UAB doctor: Winter storm likely helped slow fierce flu’s spread

UAB doctor: Winter storm likely helped slow fierce flu’s spread
The 2018 flu season is shaping up to be one of the worst in many years, says UAB epidemiologist Dr. Bernard Camins. The Centers for Disease Control and Protection said the flu vaccine is only 30 percent effective. Camins said that prevention is the best cure: Stay away from those who are sick, wash hands frequently and if you haven't already received a flu shot, get one as soon as possible. (Contributed)
UAB’s Dr. Bernard Camins, associate professor for infectious diseases (UAB)

The nation is facing one of its worst flu epidemics in years, but Alabama residents may enjoy a small respite from the flu, thanks to three relatively travel-free days this week.

The Martin Luther King holiday on Jan. 15, followed by two or three snow days, likely prevented more flu cases, said Dr. Bernard Camins, an epidemiologist at UAB Hospital. The weekend should offer a small break, as well.

“Those days off helped because people stopped congregating and spreading the flu,” Camins said. “The 2018 flu season is the worst year I’ve ever seen in a hospital. We have had to cancel elective surgeries because the hospital was entirely full. We’ve had a big influx of flu patients being admitted, and we’ve activated our emergency response center.”

It’s no secret, Camins said, that travel – or the lack thereof – affects the spread of disease. Hospital emergency rooms continue to fill up across the country as people battle flu. The Centers for Disease Control and Prevention (CDC) theorizes that flu worsened in the Southeast in December and the weeks following as people traveled to and fro for the holidays.

Though the flu vaccine is only 30 percent effective this year, Camins said, it carries some protection.

“In a best-case scenario, the vaccine is 80 percent effective in a good year,” said Camins, who is part of the Education Committee Panel for the SHEA/CDC Program: Training United States Healthcare Epidemiologists to Respond to Infectious Diseases Outbreaks and Public Health Emergencies. Patients who get the flu after having the vaccine most likely won’t get as ill as someone who forgoes the vaccine.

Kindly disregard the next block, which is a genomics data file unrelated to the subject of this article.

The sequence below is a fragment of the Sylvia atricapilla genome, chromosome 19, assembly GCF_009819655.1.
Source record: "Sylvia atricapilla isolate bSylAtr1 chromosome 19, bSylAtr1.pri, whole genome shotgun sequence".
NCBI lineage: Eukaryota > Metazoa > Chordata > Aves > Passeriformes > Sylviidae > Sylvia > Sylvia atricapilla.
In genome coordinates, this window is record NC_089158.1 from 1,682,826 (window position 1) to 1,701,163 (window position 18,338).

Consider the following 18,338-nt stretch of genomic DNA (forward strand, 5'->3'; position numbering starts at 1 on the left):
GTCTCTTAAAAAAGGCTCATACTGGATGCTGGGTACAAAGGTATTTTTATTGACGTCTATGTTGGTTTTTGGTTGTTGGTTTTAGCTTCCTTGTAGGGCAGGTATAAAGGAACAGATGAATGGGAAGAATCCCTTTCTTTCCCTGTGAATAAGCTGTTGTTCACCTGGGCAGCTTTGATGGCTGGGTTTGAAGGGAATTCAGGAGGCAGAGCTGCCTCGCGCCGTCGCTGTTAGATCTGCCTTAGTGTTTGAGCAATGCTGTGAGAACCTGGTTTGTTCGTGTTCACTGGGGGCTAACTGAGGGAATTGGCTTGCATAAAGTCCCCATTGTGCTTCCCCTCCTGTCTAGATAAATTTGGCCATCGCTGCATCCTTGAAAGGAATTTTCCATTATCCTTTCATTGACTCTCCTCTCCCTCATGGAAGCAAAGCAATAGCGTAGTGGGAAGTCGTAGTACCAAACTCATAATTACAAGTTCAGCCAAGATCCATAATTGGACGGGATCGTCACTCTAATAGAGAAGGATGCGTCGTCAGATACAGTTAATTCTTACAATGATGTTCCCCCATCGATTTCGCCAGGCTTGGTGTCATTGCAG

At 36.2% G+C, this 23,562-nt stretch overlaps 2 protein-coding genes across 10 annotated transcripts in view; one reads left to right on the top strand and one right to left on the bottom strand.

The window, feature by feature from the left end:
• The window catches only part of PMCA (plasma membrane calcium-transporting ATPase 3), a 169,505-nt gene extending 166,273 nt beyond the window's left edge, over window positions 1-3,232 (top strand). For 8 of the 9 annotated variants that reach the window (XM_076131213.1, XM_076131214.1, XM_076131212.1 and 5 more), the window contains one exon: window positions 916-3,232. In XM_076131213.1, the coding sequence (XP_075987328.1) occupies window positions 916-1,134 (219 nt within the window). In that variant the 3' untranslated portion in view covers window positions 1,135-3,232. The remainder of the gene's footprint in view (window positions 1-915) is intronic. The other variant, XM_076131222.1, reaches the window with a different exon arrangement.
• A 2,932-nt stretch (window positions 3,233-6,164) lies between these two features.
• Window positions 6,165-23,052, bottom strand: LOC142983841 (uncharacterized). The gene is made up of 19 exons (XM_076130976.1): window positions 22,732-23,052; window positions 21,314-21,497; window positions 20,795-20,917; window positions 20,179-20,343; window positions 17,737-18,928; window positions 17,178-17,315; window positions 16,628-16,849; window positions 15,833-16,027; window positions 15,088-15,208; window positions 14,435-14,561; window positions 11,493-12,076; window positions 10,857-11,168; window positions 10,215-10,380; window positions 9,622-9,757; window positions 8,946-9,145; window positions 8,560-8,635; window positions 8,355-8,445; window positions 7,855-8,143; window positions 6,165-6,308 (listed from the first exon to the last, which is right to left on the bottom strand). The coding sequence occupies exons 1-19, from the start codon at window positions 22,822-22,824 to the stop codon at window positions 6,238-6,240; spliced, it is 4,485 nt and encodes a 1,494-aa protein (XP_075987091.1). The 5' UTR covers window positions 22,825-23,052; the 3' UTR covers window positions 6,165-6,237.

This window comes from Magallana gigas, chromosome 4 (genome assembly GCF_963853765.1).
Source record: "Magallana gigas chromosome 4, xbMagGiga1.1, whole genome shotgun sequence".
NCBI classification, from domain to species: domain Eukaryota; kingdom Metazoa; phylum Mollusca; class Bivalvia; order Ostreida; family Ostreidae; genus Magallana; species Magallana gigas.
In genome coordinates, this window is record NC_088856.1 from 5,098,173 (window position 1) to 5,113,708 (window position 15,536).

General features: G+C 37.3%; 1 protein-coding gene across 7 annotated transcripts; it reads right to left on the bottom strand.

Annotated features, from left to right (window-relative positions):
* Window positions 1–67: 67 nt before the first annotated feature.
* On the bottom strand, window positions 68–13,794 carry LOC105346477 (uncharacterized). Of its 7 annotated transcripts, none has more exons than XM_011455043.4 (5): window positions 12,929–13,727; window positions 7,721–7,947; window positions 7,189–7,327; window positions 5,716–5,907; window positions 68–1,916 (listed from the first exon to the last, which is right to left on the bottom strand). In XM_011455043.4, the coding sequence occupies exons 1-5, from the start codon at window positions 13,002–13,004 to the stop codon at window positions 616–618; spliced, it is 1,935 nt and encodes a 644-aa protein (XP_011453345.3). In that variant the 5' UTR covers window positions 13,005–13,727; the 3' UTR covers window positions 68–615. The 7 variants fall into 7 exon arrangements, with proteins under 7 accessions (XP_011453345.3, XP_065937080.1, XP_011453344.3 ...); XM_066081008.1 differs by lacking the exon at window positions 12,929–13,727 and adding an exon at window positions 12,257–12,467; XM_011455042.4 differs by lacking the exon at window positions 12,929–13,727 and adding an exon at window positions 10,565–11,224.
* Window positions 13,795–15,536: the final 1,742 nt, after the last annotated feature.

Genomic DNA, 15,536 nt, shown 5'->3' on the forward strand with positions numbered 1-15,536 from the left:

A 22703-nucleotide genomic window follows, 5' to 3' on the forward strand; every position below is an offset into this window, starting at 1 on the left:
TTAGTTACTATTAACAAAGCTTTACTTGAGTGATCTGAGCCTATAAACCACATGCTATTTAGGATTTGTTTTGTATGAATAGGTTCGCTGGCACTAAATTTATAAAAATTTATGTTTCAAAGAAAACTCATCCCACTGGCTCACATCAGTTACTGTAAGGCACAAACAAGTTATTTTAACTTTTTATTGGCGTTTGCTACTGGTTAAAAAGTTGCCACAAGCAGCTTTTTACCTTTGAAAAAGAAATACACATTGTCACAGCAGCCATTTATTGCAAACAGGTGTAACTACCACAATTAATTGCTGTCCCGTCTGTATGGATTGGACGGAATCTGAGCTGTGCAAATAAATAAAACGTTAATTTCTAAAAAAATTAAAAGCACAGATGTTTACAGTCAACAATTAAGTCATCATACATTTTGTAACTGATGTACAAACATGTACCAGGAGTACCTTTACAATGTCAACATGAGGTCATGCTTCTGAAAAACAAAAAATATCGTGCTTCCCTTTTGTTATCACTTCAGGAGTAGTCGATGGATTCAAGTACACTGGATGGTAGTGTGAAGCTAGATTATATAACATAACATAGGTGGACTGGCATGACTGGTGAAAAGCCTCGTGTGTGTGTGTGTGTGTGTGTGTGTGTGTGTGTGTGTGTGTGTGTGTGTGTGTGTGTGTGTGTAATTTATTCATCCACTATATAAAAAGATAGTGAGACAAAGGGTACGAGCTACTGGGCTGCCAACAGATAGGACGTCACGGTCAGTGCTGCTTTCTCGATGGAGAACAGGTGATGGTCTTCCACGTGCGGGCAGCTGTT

The CDC collects samples of the flu virus to see how well the vaccine works, but won’t know the full extent of the flu season until two to three months after the peak.

Camins recommends that people take action to prevent the spread of the flu, starting with taking care of themselves.

UAB physicians and laboratory employees are carefully monitoring Alabama’s flu season. Camin recommends that patients take symptoms seriously and seek immediate treatment for the illness. (Donna Cope/Alabama NewsCenter)

Flu prevention is the best cure

Here are Camins’s tips for protecting you and your family from the flu:

  1. It’s not too late – get the flu vaccine.
  2. Stay away from people who are sick.
  3. Use alcohol-based hand rub or wipes.
  4. In the current environment, it’s OK to ask people to not shake hands. If you do shake hands, do not touch your eyes, nose or mouth afterward. Wash your hands with soap and water as soon as possible.
  5. Do not cough into your hands. Instead, cough into your elbow, which prevents the spread of germs.
  6. If you’re sick, don’t go to public areas such as work, school or church.

Follow Dr. Camins’s orders to get well soon

If you’re sick with the flu, take these steps to get well soon:

  1. If you’re not very ill, call your family doctor and ask for a prescription for Tamiflu. Taking Tamiflu within 48 hours of symptoms can reduce your sick time and prevent spreading to others.
  2. Drink lots of fluids.
  3. Take medicines such as Tylenol to reduce fever, aches and pain.

Camins said patients with chronic or underlying health conditions, such as asthma, emphysema or heart failure, should see their family doctor or go to an emergency room as soon as possible after experiencing flu symptoms.

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